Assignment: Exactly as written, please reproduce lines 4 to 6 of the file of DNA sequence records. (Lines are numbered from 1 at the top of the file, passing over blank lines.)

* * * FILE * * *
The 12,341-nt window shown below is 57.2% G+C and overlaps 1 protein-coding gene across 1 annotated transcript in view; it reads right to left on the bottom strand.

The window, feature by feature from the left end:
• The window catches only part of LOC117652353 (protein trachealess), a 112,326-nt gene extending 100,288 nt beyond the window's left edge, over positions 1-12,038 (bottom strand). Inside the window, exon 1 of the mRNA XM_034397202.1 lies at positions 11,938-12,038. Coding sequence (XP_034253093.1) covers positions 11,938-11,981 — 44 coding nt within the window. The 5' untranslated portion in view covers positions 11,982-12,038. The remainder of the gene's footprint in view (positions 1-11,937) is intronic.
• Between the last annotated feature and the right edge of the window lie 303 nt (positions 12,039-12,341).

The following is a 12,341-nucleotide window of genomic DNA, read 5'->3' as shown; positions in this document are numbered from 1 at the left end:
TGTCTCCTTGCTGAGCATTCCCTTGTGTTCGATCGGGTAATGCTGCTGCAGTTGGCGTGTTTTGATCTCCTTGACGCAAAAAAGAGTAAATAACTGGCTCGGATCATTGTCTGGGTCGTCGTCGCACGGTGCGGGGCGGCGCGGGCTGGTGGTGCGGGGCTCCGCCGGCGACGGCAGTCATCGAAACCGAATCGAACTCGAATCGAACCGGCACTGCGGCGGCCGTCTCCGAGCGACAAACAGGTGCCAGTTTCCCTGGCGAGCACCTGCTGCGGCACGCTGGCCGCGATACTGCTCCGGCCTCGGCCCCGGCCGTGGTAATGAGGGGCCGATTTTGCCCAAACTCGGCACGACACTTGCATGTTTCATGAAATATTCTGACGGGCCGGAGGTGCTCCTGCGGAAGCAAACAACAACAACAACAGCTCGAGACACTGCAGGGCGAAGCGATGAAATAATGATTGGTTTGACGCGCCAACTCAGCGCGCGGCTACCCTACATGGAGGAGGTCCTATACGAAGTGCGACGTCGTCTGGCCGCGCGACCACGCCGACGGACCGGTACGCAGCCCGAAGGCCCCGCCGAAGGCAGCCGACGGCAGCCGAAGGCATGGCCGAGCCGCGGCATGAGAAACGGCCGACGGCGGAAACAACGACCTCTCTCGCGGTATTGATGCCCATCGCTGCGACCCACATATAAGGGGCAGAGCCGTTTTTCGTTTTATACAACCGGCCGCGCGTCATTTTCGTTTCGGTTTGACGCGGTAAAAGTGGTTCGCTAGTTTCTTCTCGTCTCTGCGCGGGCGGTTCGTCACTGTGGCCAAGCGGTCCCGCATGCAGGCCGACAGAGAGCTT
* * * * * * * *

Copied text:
• Between the last annotated feature and the right edge of the window lie 303 nt (positions 12,039-12,341).

The following is a 12,341-nucleotide window of genomic DNA, read 5'->3' as shown; positions in this document are numbered from 1 at the left end:
TGTCTCCTTGCTGAGCATTCCCTTGTGTTCGATCGGGTAATGCTGCTGCAGTTGGCGTGTTTTGATCTCCTTGACGCAAAAAAGAGTAAATAACTGGCTCGGATCATTGTCTGGGTCGTCGTCGCACGGTGCGGGGCGGCGCGGGCTGGTGGTGCGGGGCTCCGCCGGCGACGGCAGTCATCGAAACCGAATCGAACTCGAATCGAACCGGCACTGCGGCGGCCGTCTCCGAGCGACAAACAGGTGCCAGTTTCCCTGGCGAGCACCTGCTGCGGCACGCTGGCCGCGATACTGCTCCGGCCTCGGCCCCGGCCGTGGTAATGAGGGGCCGATTTTGCCCAAACTCGGCACGACACTTGCATGTTTCATGAAATATTCTGACGGGCCGGAGGTGCTCCTGCGGAAGCAAACAACAACAACAACAGCTCGAGACACTGCAGGGCGAAGCGATGAAATAATGATTGGTTTGACGCGCCAACTCAGCGCGCGGCTACCCTACATGGAGGAGGTCCTATACGAAGTGCGACGTCGTCTGGCCGCGCGACCACGCCGACGGACCGGTACGCAGCCCGAAGGCCCCGCCGAAGGCAGCCGACGGCAGCCGAAGGCATGGCCGAGCCGCGGCATGAGAAACGGCCGACGGCGGAAACAACGACCTCTCTCGCGGTATTGATGCCCATCGCTGCGACCCACATATAAGGGGCAGAGCCGTTTTTCGTTTTATACAACCGGCCGCGCGTCATTTTCGTTTCGGTTTGACGCGGTAAAAGTGGTTCGCTAGTTTCTTCTCGTCTCTGCGCGGGCGGTTCGTCACTGTGGCCAAGCGGTCCCGCATGCAGGCCGACAGAGAGCTT